Nokia Ozo, Immersive Media Sample Rig

By July 29, 2015News

Nokia's Ozo 3D VR Camera

Nokia’s Ozo 3D VR Camera

So Nokia’s ball of secrets is out! Ozo is their new professional VR camera rig featuring 360 degree stereoscopic 3D video shot through 8 global shutter sensors. It also features 360 degree audio capture similarly made possible by 8 integrated microphones.

Separate from the hardware, their software selling point is on-the-fly image stitching for instant previews, though this isn’t going to deliver the optimal quality that is also possible when the imagery is fully processed once content is finalized.

Jaunt has gone on record that they are going to be Nokia’s first Ozo customer. The Ozo is a professional rig and will be priced accordingly. Availability is anticipated for the last quarter of 2015.

Stereoscopic 3D in 360 has been traditionally more difficult compared to 360 in 2D. There are only a handful of companies that offer it, and when they do – it’s so-so because the distance isn’t high enough between the two camera perspectives, or the curvature of how cameras are placed on the rig messes things up.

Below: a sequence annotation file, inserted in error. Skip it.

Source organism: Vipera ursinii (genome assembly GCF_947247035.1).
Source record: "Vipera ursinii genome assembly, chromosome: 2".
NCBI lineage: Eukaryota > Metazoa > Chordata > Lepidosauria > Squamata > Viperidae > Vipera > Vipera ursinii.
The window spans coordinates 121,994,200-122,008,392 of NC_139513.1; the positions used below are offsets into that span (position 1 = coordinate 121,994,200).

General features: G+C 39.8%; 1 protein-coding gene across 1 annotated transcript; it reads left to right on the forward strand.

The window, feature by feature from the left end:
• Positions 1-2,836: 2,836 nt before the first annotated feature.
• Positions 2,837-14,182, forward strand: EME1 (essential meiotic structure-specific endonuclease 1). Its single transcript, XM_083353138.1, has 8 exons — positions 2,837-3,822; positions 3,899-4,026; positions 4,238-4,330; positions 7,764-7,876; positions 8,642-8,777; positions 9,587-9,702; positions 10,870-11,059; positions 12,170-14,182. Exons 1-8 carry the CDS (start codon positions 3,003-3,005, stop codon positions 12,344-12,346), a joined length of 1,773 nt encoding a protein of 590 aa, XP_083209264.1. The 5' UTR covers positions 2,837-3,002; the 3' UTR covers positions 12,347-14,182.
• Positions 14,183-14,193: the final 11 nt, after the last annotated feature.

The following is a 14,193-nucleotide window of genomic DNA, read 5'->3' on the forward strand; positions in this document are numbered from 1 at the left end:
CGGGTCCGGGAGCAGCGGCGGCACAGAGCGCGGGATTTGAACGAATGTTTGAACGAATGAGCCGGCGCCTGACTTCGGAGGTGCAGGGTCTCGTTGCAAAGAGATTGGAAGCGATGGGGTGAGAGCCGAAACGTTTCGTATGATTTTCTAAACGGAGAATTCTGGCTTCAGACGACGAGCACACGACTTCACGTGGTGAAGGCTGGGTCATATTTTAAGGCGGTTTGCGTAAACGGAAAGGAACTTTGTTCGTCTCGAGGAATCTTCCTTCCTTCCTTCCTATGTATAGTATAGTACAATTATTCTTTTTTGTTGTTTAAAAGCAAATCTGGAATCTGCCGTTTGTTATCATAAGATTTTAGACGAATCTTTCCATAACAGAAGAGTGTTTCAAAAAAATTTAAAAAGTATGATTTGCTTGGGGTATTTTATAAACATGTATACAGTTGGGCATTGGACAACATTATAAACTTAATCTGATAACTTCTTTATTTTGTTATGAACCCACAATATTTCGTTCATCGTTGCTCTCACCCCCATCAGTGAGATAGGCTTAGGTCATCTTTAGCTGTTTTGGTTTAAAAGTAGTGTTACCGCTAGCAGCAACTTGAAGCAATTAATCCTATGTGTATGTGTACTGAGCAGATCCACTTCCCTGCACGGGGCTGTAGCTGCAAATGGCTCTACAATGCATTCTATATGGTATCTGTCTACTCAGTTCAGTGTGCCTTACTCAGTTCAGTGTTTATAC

Immersive media has 3D rigs as well, but this is an example of an Immersive Media 360 rig for 2D.  It’s not an apples to apples comparison.  However, while it features 11 cameras instead of the Ozo’s even 8, it looks very similar minus the audio features.

The big difference looks to be the even camera placement in the Ozo array.  Notice that the cameras are an equal distance apart, and there isn’t a solitary camera at the top so stereoscopic 3D can be captured from multiple vantage points.  This in itself may not be all that unique compared to other 3D 360 solutions.

We can’t help but wonder if the big innovation is in the software and being able to extrapolate stereoscopic 3D perspectives from a uniform 360 degree source. In other words, the hardware captures the full visual spectrum (similar to other solutions), and the software determines which two points are going to be the camera’s left and right view with some additional adjustments to compensate for curvature. The magic may in fact just be the software.

We’ll see what we can dig up.

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